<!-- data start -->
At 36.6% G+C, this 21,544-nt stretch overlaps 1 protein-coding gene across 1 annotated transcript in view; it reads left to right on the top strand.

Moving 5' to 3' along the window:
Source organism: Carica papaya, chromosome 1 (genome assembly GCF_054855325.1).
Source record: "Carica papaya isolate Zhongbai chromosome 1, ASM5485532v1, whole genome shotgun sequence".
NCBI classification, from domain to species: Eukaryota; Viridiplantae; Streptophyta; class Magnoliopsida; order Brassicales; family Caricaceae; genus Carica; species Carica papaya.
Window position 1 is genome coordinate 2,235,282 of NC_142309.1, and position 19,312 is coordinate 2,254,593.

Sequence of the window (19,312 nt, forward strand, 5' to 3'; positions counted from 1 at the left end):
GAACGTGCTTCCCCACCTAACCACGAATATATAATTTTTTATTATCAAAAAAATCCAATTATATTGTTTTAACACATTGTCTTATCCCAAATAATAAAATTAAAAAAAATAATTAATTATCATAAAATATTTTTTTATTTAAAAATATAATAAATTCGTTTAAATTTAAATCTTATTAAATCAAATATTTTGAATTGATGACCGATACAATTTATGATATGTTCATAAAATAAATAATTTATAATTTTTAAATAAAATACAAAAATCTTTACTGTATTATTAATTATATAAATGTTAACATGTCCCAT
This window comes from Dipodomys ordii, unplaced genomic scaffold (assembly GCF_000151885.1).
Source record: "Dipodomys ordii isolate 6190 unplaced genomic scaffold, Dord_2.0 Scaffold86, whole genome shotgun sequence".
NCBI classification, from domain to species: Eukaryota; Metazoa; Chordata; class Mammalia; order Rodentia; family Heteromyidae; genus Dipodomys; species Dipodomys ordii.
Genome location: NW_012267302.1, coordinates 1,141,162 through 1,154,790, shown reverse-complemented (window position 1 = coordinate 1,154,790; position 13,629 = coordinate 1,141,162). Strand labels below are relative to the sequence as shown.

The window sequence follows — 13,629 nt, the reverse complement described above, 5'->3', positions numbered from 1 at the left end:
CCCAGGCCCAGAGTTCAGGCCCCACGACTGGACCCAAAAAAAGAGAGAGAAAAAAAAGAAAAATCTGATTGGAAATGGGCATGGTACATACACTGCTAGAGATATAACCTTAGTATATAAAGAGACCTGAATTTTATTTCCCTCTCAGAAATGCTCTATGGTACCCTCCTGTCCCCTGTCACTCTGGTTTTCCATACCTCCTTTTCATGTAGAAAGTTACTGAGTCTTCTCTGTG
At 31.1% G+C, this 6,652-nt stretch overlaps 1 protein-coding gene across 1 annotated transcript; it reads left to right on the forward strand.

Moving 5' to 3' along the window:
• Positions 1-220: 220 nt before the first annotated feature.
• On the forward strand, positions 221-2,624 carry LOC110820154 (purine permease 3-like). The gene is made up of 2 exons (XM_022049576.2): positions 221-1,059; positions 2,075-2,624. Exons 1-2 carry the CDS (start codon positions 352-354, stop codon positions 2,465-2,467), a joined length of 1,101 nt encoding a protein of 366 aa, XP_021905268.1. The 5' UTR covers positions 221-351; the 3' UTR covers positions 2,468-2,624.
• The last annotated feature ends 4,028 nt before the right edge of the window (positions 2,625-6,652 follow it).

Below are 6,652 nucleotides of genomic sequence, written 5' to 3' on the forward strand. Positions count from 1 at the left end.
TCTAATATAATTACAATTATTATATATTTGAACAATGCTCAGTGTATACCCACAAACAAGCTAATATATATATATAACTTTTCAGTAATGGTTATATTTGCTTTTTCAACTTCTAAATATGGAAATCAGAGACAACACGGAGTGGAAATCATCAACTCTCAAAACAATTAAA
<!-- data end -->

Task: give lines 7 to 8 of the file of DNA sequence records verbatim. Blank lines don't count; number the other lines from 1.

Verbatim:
Sequence of the window (19,312 nt, forward strand, 5' to 3'; positions counted from 1 at the left end):
GAACGTGCTTCCCCACCTAACCACGAATATATAATTTTTTATTATCAAAAAAATCCAATTATATTGTTTTAACACATTGTCTTATCCCAAATAATAAAATTAAAAAAAATAATTAATTATCATAAAATATTTTTTTATTTAAAAATATAATAAATTCGTTTAAATTTAAATCTTATTAAATCAAATATTTTGAATTGATGACCGATACAATTTATGATATGTTCATAAAATAAATAATTTATAATTTTTAAATAAAATACAAAAATCTTTACTGTATTATTAATTATATAAATGTTAACATGTCCCAT